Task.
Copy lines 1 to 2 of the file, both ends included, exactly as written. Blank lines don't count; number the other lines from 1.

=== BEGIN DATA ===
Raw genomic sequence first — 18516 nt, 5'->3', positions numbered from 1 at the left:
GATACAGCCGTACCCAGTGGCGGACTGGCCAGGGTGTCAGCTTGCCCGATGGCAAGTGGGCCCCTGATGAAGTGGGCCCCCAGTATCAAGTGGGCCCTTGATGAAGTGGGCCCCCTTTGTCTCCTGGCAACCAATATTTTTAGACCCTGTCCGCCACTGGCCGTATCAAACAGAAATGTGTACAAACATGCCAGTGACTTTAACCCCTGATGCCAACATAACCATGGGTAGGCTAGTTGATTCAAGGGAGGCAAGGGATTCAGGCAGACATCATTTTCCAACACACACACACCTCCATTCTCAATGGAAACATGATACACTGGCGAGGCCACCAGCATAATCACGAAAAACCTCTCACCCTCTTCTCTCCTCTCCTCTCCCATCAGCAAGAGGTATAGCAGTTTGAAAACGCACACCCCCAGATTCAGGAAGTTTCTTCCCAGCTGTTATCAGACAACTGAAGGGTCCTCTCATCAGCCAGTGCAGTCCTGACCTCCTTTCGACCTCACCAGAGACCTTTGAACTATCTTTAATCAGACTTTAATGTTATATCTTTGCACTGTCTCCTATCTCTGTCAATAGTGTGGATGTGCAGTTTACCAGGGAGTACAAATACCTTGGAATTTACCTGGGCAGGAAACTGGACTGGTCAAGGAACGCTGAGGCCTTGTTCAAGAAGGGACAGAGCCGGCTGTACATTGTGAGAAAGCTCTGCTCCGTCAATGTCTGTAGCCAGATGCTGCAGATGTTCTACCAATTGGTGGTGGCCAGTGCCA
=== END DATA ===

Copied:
Raw genomic sequence first — 18516 nt, 5'->3', positions numbered from 1 at the left:
GATACAGCCGTACCCAGTGGCGGACTGGCCAGGGTGTCAGCTTGCCCGATGGCAAGTGGGCCCCTGATGAAGTGGGCCCCCAGTATCAAGTGGGCCCTTGATGAAGTGGGCCCCCTTTGTCTCCTGGCAACCAATATTTTTAGACCCTGTCCGCCACTGGCCGTATCAAACAGAAATGTGTACAAACATGCCAGTGACTTTAACCCCTGATGCCAACATAACCATGGGTAGGCTAGTTGATTCAAGGGAGGCAAGGGATTCAGGCAGACATCATTTTCCAACACACACACACCTCCATTCTCAATGGAAACATGATACACTGGCGAGGCCACCAGCATAATCACGAAAAACCTCTCACCCTCTTCTCTCCTCTCCTCTCCCATCAGCAAGAGGTATAGCAGTTTGAAAACGCACACCCCCAGATTCAGGAAGTTTCTTCCCAGCTGTTATCAGACAACTGAAGGGTCCTCTCATCAGCCAGTGCAGTCCTGACCTCCTTTCGACCTCACCAGAGACCTTTGAACTATCTTTAATCAGACTTTAATGTTATATCTTTGCACTGTCTCCTATCTCTGTCAATAGTGTGGATGTGCAGTTTACCAGGGAGTACAAATACCTTGGAATTTACCTGGGCAGGAAACTGGACTGGTCAAGGAACGCTGAGGCCTTGTTCAAGAAGGGACAGAGCCGGCTGTACATTGTGAGAAAGCTCTGCTCCGTCAATGTCTGTAGCCAGATGCTGCAGATGTTCTACCAATTGGTGGTGGCCAGTGCCA